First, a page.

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On Eastern Stars and West Side Stories

On Eastern Stars and West Side Stories

An advent reflection by Dea Podhajsky


Advent is my favorite liturgical season. The word advent comes from the Latin term adventus meaning "arrival" or "coming.” The word usually is associated with the coming of something of great importance. This year Advent extends from November 28th to December 24th and I am ready.

I love the season for the music, the decorations, the lights, the food, the anticipation, and most of all the Christmas story with its message of hope, peace, goodwill, and love. A controversy in some churches is whether it is okay to play Christmas carols during Advent. Some contend that staying true to the themes of the liturgical calendar requires holding off on Christmas music until Christmas Eve. I am OK with Christmas songs during Advent. In fact, I immerse myself in them. I listen to them in my car, on my computer, and as I bake cookies, write cards, and wrap presents.

Given my music binging during Advent, it isn’t surprising that the foundation for my reflection is two songs. Studies have shown that stress and anxiety during the months of November and December often cause people to become blue. The Christmas story itself has a dark side. Mary and Joseph were in Bethlehem to fulfill a government mandate. The stable was not an ideal location for having a baby and after Jesus’s birth the family was forced to flee to Egypt to escape the wrath of Herod. As written in Matthew, “When the Magi had gone, an angel of the Lord appeared to Joseph in a dream. ‘Get up!’ he said. ‘Take the Child and His mother and flee to Egypt. Stay there until I tell you, for Herod is going to search for the Child to kill Him’."

My first foundational song comes from a poem by Henry Wadsworth Longfellow. It is one of my favorite carols. It does not hide the less than Pollyanna aspects of the world yet still contains a powerfully hopeful message. After the death of his wife and the wounding of his son in the Civil War, Longfellow was inspired to write the poem we now know as the Christmas carol, I Heard the Bells on Christmas Day. 

I heard the bells on Christmas day
Their old familiar carols play
And mild and sweet their songs repeat
Of peace on Earth, good will to men

And the bells are ringing (peace on Earth)
Like a choir they're singing (peace on Earth)
In my heart I hear them (peace on Earth)
Peace on Earth, good will to men


And in despair I bowed my head
"There is no peace on Earth, " I said
For hate is strong and mocks the song
Of peace on Earth, good will to men

But the bells are ringing (peace on Earth)
Like a choir singing (peace on Earth)
Does anybody hear them? (Peace on Earth)
Peace on Earth, good will to men


Then rang the bells more loud and deep
God is not dead, nor doth He sleep
(Peace on Earth)
(Peace on Earth)
The wrong shall fail, the right prevail
With peace on Earth, good will to men


The world is not idyllic. Death, war, hatred, poverty, injustice, and despair are with us; but like Longfellow I know that God is not dead, nor is he asleep. Hope, faith and love will see us through and help us survive an imperfect world. Let the bells ring loud and deep.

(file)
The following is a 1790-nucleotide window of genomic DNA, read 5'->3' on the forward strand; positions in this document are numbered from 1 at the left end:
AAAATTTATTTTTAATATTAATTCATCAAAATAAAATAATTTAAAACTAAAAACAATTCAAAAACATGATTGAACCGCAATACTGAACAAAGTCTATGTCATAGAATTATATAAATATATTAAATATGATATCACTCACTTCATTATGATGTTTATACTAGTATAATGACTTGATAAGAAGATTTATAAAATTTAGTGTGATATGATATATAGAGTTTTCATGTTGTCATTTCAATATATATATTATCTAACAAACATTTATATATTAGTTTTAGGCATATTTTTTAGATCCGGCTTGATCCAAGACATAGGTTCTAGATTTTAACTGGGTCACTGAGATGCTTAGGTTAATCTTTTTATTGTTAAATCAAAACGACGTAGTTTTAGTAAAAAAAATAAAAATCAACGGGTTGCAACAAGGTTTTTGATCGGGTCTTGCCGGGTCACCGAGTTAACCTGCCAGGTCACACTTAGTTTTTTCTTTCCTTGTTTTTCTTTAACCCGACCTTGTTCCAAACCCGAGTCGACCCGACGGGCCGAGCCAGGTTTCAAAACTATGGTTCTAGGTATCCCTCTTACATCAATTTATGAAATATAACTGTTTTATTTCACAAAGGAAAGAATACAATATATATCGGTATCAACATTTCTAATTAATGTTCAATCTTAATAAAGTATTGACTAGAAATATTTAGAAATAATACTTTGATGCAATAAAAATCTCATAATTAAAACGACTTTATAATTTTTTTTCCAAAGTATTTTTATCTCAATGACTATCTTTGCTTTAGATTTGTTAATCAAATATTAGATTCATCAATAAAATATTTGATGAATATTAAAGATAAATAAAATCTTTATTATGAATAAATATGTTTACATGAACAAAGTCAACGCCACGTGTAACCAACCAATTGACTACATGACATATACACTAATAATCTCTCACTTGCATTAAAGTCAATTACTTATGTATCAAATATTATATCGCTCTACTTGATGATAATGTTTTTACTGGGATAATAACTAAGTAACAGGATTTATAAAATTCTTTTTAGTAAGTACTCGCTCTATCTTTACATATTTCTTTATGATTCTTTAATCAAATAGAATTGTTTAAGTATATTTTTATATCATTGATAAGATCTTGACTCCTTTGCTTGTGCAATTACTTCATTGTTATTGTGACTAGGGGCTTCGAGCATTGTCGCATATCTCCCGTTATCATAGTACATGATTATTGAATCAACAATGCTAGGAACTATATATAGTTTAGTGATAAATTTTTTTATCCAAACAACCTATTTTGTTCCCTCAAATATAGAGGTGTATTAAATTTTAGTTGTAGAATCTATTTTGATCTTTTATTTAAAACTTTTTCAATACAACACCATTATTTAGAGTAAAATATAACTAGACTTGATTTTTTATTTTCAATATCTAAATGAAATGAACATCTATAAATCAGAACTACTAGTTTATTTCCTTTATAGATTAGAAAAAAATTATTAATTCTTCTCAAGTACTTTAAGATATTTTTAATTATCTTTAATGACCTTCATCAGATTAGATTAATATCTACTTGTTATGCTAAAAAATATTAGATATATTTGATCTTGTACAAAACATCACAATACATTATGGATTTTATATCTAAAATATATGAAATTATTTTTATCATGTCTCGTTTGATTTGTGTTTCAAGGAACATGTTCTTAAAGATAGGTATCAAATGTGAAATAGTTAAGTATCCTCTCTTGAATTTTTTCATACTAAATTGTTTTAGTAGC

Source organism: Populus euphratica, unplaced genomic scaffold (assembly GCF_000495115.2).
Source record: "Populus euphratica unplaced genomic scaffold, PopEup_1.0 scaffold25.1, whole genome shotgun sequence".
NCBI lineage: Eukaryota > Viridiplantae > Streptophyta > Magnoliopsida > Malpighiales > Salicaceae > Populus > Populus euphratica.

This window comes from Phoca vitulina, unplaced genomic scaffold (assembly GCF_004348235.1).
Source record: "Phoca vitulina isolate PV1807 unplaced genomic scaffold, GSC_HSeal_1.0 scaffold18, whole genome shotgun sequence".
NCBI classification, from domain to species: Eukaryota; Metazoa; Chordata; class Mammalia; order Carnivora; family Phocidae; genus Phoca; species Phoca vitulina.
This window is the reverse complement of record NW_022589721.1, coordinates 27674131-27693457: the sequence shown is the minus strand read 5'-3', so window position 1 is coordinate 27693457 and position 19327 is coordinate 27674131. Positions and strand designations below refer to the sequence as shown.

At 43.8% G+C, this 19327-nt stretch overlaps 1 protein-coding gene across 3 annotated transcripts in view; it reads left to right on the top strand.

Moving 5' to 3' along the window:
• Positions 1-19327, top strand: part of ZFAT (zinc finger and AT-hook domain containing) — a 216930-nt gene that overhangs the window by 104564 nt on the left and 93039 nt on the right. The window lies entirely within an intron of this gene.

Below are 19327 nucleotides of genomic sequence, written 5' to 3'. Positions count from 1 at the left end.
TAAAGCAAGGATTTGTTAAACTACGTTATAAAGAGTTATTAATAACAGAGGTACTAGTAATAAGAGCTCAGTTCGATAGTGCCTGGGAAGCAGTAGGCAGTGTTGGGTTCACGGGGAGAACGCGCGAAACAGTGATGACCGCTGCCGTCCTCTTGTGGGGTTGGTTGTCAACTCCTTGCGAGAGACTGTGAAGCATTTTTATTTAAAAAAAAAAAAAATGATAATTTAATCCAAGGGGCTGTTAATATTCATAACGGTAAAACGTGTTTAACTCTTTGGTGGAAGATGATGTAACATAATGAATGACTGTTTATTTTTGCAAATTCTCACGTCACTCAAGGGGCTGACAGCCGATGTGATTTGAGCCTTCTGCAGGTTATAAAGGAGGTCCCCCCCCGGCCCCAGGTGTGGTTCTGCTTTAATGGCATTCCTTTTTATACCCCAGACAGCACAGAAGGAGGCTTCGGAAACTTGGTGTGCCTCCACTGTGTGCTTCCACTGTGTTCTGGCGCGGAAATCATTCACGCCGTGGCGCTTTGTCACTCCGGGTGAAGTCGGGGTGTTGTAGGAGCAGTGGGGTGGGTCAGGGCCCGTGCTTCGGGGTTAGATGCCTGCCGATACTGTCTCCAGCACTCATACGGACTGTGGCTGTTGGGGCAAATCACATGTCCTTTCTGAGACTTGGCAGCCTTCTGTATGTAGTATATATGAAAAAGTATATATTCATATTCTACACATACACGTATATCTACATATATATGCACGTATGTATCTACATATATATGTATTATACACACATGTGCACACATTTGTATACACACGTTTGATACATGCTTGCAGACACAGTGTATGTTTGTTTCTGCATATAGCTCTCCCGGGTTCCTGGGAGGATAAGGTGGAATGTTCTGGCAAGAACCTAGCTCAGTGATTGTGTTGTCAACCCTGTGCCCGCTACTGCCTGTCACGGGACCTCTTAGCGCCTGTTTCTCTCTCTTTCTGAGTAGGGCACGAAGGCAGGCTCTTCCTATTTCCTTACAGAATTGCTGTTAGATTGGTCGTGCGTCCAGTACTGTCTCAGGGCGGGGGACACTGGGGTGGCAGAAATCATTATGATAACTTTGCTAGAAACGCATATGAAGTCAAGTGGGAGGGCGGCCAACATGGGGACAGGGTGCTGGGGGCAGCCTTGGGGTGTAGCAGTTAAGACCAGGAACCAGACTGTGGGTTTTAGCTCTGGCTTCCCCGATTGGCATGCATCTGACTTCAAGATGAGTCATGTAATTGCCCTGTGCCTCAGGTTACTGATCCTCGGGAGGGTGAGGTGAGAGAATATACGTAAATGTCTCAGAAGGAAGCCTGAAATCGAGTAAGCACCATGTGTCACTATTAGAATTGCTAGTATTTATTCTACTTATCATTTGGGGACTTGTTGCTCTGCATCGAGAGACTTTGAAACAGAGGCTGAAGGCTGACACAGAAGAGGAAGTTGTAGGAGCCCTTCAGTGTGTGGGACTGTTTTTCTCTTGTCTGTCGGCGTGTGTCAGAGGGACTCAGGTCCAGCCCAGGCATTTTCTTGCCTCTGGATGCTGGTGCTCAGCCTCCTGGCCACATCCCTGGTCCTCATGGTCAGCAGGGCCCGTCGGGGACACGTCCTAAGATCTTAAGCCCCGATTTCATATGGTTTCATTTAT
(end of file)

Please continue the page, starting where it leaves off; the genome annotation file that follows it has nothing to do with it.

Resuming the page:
This year I have something besides the celebration of Jesus’s birth that I’m looking forward to. On December 10th Steven Spielberg’s West Side story is being released in theaters. West Side Story is my favorite Broadway musical. Its themes, as reflected in its songs with lyrics by Stephen Sondheim, show vastly different elements of the human experience ranging from the joy of love to the toxicity of racism. America, chronicles negative aspects of life for immigrants. Gee Officer Krupke catalogues the causes of juvenile delinquency. While songs such as One Hand, One Heart, Tonight and Maria emphasize love. A Boy Like That, a duet sung by Maria and Anita after the death of Maria’s brother Bernardo, contains both the tragedy of his death, caused by a world dominated by racial bigotry, and the power of love.

Anita begins

A boy like that who'd kill your brother,
Forget that boy and find another,
One of your own kind,
Stick to your own kind!

Maria counters with

I love him, we're one;
There's nothing to be done,
Not a thing I can do
But hold him, hold him forever,
Be with him now, tomorrow
And all my life!

After Maria’s musical denial of hate, the two join to sing the final lines, “When love comes so strong, there is no right or wrong, your love is your life.”

There is no right or wrong,
Your love is your life 

Like the Christmas story, West Side Story and life itself, the world is messy, and people are flawed. The words of Martin Luther King, Jr, Archbishop Desmond Tutu, and Bishop Michael Curry can be our guiding star.

King wrote, "Darkness cannot drive out darkness; only light can do that. Hate cannot drive out hate; only love can do that." Desmond Tutu taught us that “Hope is being able to see that there is light despite all of the darkness.” Michael Curry powerfully and prolifically writes of the power of love. “The way of love is the only way to freedom… It is how we stay decent during indecent times.”

Something's Coming  from West Side Story is my second selection.

Could be!
Who knows?
There’s something’ due any day;
I will know right away
Soon as it shows
It may come cannonballin’
Down through the sky
Gleam in its eye
Bright as a rose!
Who knows?

It’s only just out of reach
Down the block, on a beach
Under a tree
I got a feelin’ there’s a miracle due
Gonna come true
Comin’ to me!

Could it be? Yes, it could
Something’s coming, something good
If I can wait!
Something’s comin’, I don’t know what it is
But it is
Gonna be great!

Something’s Coming Music by Leonard Bernstein Lyrics by Stephen Sondheim


I’m ready to embrace the hopeful, to celebrate the love, to anticipate the future. It’s “gonna be great” because “God is not dead, nor doth he sleep.” Advent, I’m so ready!